Grade: 4 out of 5 White Dress Shirts

This Is a Movie Review: ‘The Mummy’ Reboot is Lifeless Except for the Rare Moments When It Embraces Its Goofy Side

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This review was originally posted on News Cult in June 2017.

Starring: Tom Cruise, Sofia Boutella, Annabelle Wallis, Jake Johnson, Russell Crowe

Director: Alex Kurtzman

Running Time: 110 Minutes

Rating: PG-13 for Getting Ur Freak On with Death

Release Date: June 9, 2017

I laughed derisively when the Universal globe logo spun around and gave way to the “Dark Universe” logo, but the joke was on me, as the best parts of this new interlocking cinematic franchise are the ones setting up its upcoming entries. More fundamentally, the reason the joke was on me was because I held out hope throughout The Mummy that something unique or especially thrilling might happen.

As far as reboots go, once again resurrecting the Egyptian tomb-dwellers is far from an outrage. This undead crew is part of the cinematic and larger cultural collective unconscious, so there is plenty of room for new generations of storytellers to add their spin. But this particular version of The Mummy is maddening because it never establishes a convincing reason for why it should exist in the first place.

There is a fairly clean setup in which the Ancient Egyptian Princess Ahmanet (Sofia Boutella) makes a deal with Set, the god of Death, but then is defeated and laid to rest thousands of years to become the title villain. Then Tom Cruise swoops in as low-rent Indiana Jones Nick Morton and slips open her tomb, thus unleashing the Pandora’s box of the Dark Universe. So far, so reasonable. But then the story gets bogged down in mythical mumbo-jumbo about daggers and prophecies and whatever. Universal so obviously wants to copy the success of Marvel, but it is not going to do that by following its worst habit of focusing way too much on the MacGuffins. Are there mythological nerds out there who actually care about this minutiae?

All this plot-centric gobbledygook can be forgiven if The Mummy can provide the genre thrills, but the results in that department are mostly meh. Cruise is as game as always, but the action, while competently shot and coherently edited, is not especially memorable. The one mildly saving grace comes from the stabs at horror. Boutuella’s snake-like body and shadowy face provide a canvas for some decently scary images, as her pupils split into two pairs and her corpse decomposes into a dusty pile of bones (reminiscent of the effects of drinking from the wrong grail in Indiana Jones and the Last Crusade).

Alas, that is all inconsequential, because the real purpose of The Mummy is prologue to a series of tales in which Dr. Jekyll is the de facto Nick Fury. Russell Crowe plays the good doctor with a motivation apparently split between defeating monsters or assembling them. That dichotomy is potentially interesting and fits the character, but it is a distraction from the actual movie it is in.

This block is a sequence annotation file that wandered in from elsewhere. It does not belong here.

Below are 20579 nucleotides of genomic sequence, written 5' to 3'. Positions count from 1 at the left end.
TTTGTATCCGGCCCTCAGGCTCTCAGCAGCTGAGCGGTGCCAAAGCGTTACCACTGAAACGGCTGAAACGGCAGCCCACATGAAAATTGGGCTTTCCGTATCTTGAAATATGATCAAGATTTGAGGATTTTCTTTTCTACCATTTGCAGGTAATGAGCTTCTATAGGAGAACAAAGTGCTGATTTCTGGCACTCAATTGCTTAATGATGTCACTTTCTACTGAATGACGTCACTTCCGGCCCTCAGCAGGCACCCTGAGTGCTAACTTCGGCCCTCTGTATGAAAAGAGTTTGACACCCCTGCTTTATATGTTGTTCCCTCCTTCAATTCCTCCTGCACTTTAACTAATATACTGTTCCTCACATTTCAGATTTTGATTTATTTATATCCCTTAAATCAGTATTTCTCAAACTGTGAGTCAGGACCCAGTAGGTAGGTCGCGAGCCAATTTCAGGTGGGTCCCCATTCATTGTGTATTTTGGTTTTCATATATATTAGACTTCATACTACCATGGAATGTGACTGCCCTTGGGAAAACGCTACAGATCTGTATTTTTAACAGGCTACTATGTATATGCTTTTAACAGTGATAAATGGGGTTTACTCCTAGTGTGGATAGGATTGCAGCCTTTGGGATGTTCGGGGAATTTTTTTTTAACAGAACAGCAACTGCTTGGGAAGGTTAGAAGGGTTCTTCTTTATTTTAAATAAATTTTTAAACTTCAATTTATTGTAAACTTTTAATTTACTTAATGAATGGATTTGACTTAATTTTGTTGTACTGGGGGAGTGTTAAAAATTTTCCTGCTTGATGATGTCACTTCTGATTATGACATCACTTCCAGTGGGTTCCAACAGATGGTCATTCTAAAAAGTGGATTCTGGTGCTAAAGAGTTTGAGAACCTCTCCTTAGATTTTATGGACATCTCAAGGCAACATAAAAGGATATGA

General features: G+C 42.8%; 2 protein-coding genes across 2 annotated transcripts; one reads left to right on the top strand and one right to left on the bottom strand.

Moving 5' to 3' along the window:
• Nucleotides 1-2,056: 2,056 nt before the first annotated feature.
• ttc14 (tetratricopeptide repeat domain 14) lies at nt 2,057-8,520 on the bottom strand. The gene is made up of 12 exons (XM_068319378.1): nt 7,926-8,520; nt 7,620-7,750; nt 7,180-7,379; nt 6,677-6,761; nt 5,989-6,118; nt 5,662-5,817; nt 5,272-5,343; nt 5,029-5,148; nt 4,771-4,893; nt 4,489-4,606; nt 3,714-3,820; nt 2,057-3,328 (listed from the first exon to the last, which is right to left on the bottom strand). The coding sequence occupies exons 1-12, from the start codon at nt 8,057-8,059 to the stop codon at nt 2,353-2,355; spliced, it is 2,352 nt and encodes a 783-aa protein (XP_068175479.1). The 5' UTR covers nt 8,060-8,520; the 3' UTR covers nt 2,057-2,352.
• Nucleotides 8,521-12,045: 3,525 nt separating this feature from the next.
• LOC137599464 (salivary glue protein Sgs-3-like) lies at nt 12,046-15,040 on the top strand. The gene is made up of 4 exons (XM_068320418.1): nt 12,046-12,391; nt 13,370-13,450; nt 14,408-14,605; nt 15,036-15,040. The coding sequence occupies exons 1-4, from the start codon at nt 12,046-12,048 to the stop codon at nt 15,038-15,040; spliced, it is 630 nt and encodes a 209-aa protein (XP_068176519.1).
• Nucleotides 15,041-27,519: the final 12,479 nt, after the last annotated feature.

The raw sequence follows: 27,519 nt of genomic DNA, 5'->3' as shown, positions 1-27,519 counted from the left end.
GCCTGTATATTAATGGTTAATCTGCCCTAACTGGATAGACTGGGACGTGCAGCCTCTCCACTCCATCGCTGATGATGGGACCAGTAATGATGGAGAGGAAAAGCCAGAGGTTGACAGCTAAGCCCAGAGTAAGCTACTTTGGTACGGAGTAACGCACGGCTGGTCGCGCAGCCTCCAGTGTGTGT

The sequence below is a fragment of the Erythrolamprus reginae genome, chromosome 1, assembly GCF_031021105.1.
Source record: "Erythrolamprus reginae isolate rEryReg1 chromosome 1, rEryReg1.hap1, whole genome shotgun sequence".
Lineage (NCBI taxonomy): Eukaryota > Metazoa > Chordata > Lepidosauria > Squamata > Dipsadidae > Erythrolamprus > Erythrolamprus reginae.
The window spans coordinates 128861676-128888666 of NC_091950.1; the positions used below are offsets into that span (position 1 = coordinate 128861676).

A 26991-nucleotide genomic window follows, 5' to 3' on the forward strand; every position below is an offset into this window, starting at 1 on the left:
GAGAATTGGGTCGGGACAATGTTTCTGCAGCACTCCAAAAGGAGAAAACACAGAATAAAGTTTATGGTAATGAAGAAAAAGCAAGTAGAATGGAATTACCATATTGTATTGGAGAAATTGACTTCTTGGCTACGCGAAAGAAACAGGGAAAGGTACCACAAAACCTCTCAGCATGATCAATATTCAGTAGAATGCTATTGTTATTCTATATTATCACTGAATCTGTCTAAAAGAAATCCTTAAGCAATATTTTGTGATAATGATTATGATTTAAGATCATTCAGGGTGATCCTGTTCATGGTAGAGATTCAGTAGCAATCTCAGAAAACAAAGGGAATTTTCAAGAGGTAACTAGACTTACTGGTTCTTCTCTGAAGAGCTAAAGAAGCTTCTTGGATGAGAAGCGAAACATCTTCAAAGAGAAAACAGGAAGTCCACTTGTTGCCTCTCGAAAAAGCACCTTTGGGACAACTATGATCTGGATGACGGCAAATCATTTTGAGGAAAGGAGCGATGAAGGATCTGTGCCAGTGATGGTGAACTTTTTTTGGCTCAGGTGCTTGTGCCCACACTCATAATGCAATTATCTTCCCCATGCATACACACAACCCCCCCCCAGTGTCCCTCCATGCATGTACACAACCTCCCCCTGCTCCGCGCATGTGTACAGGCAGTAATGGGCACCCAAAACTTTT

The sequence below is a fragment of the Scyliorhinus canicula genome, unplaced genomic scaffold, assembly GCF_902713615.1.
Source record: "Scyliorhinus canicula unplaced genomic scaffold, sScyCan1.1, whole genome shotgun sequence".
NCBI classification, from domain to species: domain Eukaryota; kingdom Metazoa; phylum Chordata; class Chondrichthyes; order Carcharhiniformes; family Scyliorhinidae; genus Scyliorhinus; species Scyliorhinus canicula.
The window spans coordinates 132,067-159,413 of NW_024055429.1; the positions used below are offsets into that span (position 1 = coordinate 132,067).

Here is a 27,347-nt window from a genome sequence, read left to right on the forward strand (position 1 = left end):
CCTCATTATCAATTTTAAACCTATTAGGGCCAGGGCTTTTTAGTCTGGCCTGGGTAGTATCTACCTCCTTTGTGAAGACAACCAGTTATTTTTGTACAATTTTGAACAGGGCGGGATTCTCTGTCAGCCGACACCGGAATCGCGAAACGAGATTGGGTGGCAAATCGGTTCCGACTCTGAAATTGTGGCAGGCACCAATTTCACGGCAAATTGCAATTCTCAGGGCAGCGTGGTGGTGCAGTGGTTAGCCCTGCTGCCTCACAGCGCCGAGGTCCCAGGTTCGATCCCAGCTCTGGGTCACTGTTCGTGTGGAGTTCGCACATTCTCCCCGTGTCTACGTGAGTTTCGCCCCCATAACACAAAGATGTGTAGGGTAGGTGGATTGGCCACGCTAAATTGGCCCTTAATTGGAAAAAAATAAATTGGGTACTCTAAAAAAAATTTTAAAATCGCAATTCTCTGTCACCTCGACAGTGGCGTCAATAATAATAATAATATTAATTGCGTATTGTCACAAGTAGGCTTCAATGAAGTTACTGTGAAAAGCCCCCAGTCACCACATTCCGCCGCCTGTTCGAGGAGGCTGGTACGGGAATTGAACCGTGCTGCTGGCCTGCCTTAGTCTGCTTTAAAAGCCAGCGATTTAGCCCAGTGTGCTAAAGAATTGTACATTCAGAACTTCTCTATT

At the beginning of this review, I said that I was somehow excited for the rest of the Dark Universe, but mulling everything over, I should probably temper my anticipation, though I still hold out a smidgen hope. The Mummy’s conclusion indicates that the next entries might actually kick back and have more fun by giving extra screen time to characters like Morton’s partner Chris Vail, brought to screeching, howling life by Jake Johnson (New Girl fans will be confused every time he calls Cruise “Nick”). For its lead character, The Mummy could have really used with more off-kilter energy. Cruise can be edgy, but he is too straightforward to match the hysterical, almost Abbott and Costello-esque vibe that Johnson employs to intermittently resuscitate this DOA franchise to life.

The Mummy is Recommended If You Like: Tom Cruise-related schadenfreude, Jake Johnson (though you must be able to endure long stretches without him)

Grade: 2 out of 5 Decompositions

SNL Recap April 9, 2016: Russell Crowe/Margo Price

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SNL: Margo Price, Russell Crowe, Kenan Thompson (CREDIT: YouTube Screenshot)

This review was originally posted on Starpulse in April 2016.

It has been a while since Russell Crowe has been making headlines for throwing phones at people, so his personal life does not provide much fodder for his “SNL” debut. Instead, he has to rely on how well he can fit into the show’s routine, which he seems pretty confident about after seeing his “Nice Guys” co-star Ryan Gosling pull it off. It is hard to say how hosts who do not have much live performing experience will do, but Russell can follow the precedent of Alec Baldwin, Christopher Walken, and Jon Hamm, who repurpose their intensity from drama to comedy. In this episode, he ultimately does know how to deploy his acting chops as needed, but he could be utilized more frequently.

A Message from Hillary Clinton – Hillary’s recent stretch of primary losses allows Kate McKinnon’s impression to be even more desperate than usual, though it is worth questioning the soundness of this premise. With her delegate lead remaining quite high, do these losses matter all that much? That is the nature of a comedy show covering each bump in the election cycle instead of just the overarching narrative. Besides, this skid is enough fodder to ramp up Hillary’s freakouts, and the upcoming New York primary provides enough culture (New York “Meats,” “tumblr parties”) that she can use to struggle to connect with voters. B